Jazz musicians have always spoken their mind in the face of injustice: think of Louis Armstrong and Charles Mingus voicing two different, equally courageous responses to the fight over Little Rock school integration, or the searing power Billie Holiday brought to "Strange Fruit" (and the price she paid).
Well, in case you haven't noticed, we're in the midst of some interesting times, and artists from across jazz and the wider improvised-music spectrum have responded in kind, with music that tackles multiple issues with a range of tactics. What unites the stylistically varied tracks below — all drawn from fine albums — is the sensation of punching up, with indignation or sadness. These musicians may ultimately be preaching to the choir, but their aim is high and true, and their motives sincere.
The Art Ensemble of Chicago feat. Moor Mother
"We Are on the Edge"
As a flagship of the Association for the Advancement of Creative Musicians (AACM), The Art Ensemble of Chicago has always embodied radical self-determination, along with an unshakable commitment to what it calls "Great Black Music — Ancient to the Future." On the title track of its 50th-anniversary double album, that commitment takes shape not only in the chamber fanfares of saxophonist Roscoe Mitchell and trumpeter Hugh Ragin, but also in stark, defiant spoken-word verse by Moor Mother — who invokes a world of black struggle even as she hunkers down in the margins. "We are on the edge," she growls, and there's no doubting her conviction when she completes the phrase: "...of victory." --Nate Chinen
Terri Lyne Carrington & Social Science
"Bells (Ring Loudly)"
Waiting Game, the new double album by Terri Lyne Carrington and Social Science, is a direct response to America's sociopolitical climate, exploring race, gender, class, sexuality and faith through a range of musical genres. "Bells (Ring Loudly)," a track featuring spoken word from Malcolm Jamal Warner, references church bells — signifying lives taken senselessly due to gun violence. Warner's velvet-like timbre, coupled to poignant lyrics ("Blue lives splatter red on canvasses of brown skin") makes this song one of the album's most sobering. --Keanna Faircloth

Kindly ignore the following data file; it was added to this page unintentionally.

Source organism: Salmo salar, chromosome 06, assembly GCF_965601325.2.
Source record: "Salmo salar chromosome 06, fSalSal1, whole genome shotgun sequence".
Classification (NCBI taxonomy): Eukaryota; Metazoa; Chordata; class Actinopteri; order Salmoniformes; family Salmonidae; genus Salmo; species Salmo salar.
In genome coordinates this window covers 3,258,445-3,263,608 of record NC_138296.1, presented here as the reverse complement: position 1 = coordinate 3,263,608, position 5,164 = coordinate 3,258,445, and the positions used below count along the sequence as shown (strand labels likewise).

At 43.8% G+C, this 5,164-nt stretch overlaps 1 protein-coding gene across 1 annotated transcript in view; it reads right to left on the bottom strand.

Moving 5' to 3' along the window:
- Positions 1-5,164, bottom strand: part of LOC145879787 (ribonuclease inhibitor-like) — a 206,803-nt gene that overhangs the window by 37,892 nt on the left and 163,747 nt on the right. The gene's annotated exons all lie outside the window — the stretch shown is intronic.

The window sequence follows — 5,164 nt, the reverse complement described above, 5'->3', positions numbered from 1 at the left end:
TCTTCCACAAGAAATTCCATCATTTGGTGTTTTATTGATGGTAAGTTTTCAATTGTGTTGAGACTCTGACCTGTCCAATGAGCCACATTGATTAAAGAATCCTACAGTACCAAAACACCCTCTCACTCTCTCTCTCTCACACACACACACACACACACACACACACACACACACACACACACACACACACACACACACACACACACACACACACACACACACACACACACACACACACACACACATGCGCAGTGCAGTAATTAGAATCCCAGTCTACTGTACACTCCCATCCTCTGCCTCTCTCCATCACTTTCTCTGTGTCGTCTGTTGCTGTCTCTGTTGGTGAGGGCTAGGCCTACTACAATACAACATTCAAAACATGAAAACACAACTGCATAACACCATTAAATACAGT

"prayer for amerikkka pt. 1 & 2"
The day of the 2018 United States midterm elections, trumpeter Jaimie Branch was onstage in Paris, as her band circled on a slow, twisted blues. It was over this vamp that she put down her trumpet and went on a rant — the first iteration of what would become "Prayer for Amerikkka," which appears on her latest album, fly or die ii: bird songs of paradise. "We got a bunch of wide-eyed racists," she chants in Part 1; the low, murmuring echo of additional voices, African American musicians Ben LaMar Gay and Marvin Tate, picks up as the track unfolds. In Part 2, fast 12-string guitar strumming, exhilarating drums and a Mexican trumpet fanfare herald the tale of a 19-year old El Salvadoran woman who sought and was denied asylum while detained in Texas for three years. As Branch writes in her liner notes: "I've always felt like music is a reflection of the times, a streak of fire in the sky." --Alex Ariff
Dave Douglas and ENGAGE
Enthusiasm for the 2018 midterm elections generated a sense of hope for Dave Douglas, a trumpeter, composer and bandleader who says his latest project, ENGAGE, "is a set of compositions dedicated to positive action." Subscription fees and CD sales from one of the songs, "Sanctuary Cities," directly supports RAICES Texas, a nonprofit agency that promotes justice by providing legal services to underserved immigrant children, families and refugees. Douglas affirms: "Writing and performing these pieces is a reminder to myself not to get mired in negativity — to stay positive and engaged through music daily." --Suraya Mohamed
Mark Dresser Seven
"Let Them Eat Paper Towels"